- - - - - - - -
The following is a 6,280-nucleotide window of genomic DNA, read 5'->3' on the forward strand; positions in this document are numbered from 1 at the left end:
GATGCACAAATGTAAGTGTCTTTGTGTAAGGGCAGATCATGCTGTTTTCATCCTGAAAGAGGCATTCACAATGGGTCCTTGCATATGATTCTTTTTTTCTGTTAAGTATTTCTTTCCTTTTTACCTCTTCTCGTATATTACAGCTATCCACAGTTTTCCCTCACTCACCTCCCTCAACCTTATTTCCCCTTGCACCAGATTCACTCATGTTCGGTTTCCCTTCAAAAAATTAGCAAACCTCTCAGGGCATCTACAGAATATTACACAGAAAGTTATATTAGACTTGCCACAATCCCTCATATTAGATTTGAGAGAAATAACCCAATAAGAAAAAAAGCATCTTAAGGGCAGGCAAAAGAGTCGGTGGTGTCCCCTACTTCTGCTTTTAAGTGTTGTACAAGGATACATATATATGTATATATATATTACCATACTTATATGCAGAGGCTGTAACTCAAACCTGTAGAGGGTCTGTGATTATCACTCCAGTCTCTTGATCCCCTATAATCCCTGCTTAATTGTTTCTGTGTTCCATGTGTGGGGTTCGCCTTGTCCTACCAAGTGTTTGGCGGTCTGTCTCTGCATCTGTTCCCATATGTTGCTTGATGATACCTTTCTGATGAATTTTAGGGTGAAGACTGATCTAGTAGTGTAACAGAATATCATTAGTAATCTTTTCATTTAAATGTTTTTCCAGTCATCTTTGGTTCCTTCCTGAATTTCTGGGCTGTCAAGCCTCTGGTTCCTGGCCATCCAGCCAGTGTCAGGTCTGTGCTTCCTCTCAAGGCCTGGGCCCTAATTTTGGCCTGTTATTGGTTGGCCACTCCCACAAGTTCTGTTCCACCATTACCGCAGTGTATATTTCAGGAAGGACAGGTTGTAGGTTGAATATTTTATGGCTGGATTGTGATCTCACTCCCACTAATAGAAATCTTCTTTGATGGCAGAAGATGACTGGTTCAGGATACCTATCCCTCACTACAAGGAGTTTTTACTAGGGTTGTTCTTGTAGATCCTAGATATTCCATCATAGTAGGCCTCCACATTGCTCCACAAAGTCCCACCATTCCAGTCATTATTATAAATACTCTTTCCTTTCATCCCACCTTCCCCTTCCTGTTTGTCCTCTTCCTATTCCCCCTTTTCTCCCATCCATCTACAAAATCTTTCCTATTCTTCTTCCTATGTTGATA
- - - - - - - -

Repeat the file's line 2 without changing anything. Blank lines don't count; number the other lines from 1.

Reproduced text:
GATGCACAAATGTAAGTGTCTTTGTGTAAGGGCAGATCATGCTGTTTTCATCCTGAAAGAGGCATTCACAATGGGTCCTTGCATATGATTCTTTTTTTCTGTTAAGTATTTCTTTCCTTTTTACCTCTTCTCGTATATTACAGCTATCCACAGTTTTCCCTCACTCACCTCCCTCAACCTTATTTCCCCTTGCACCAGATTCACTCATGTTCGGTTTCCCTTCAAAAAATTAGCAAACCTCTCAGGGCATCTACAGAATATTACACAGAAAGTTATATTAGACTTGCCACAATCCCTCATATTAGATTTGAGAGAAATAACCCAATAAGAAAAAAAGCATCTTAAGGGCAGGCAAAAGAGTCGGTGGTGTCCCCTACTTCTGCTTTTAAGTGTTGTACAAGGATACATATATATGTATATATATATTACCATACTTATATGCAGAGGCTGTAACTCAAACCTGTAGAGGGTCTGTGATTATCACTCCAGTCTCTTGATCCCCTATAATCCCTGCTTAATTGTTTCTGTGTTCCATGTGTGGGGTTCGCCTTGTCCTACCAAGTGTTTGGCGGTCTGTCTCTGCATCTGTTCCCATATGTTGCTTGATGATACCTTTCTGATGAATTTTAGGGTGAAGACTGATCTAGTAGTGTAACAGAATATCATTAGTAATCTTTTCATTTAAATGTTTTTCCAGTCATCTTTGGTTCCTTCCTGAATTTCTGGGCTGTCAAGCCTCTGGTTCCTGGCCATCCAGCCAGTGTCAGGTCTGTGCTTCCTCTCAAGGCCTGGGCCCTAATTTTGGCCTGTTATTGGTTGGCCACTCCCACAAGTTCTGTTCCACCATTACCGCAGTGTATATTTCAGGAAGGACAGGTTGTAGGTTGAATATTTTATGGCTGGATTGTGATCTCACTCCCACTAATAGAAATCTTCTTTGATGGCAGAAGATGACTGGTTCAGGATACCTATCCCTCACTACAAGGAGTTTTTACTAGGGTTGTTCTTGTAGATCCTAGATATTCCATCATAGTAGGCCTCCACATTGCTCCACAAAGTCCCACCATTCCAGTCATTATTATAAATACTCTTTCCTTTCATCCCACCTTCCCCTTCCTGTTTGTCCTCTTCCTATTCCCCCTTTTCTCCCATCCATCTACAAAATCTTTCCTATTCTTCTTCCTATGTTGATA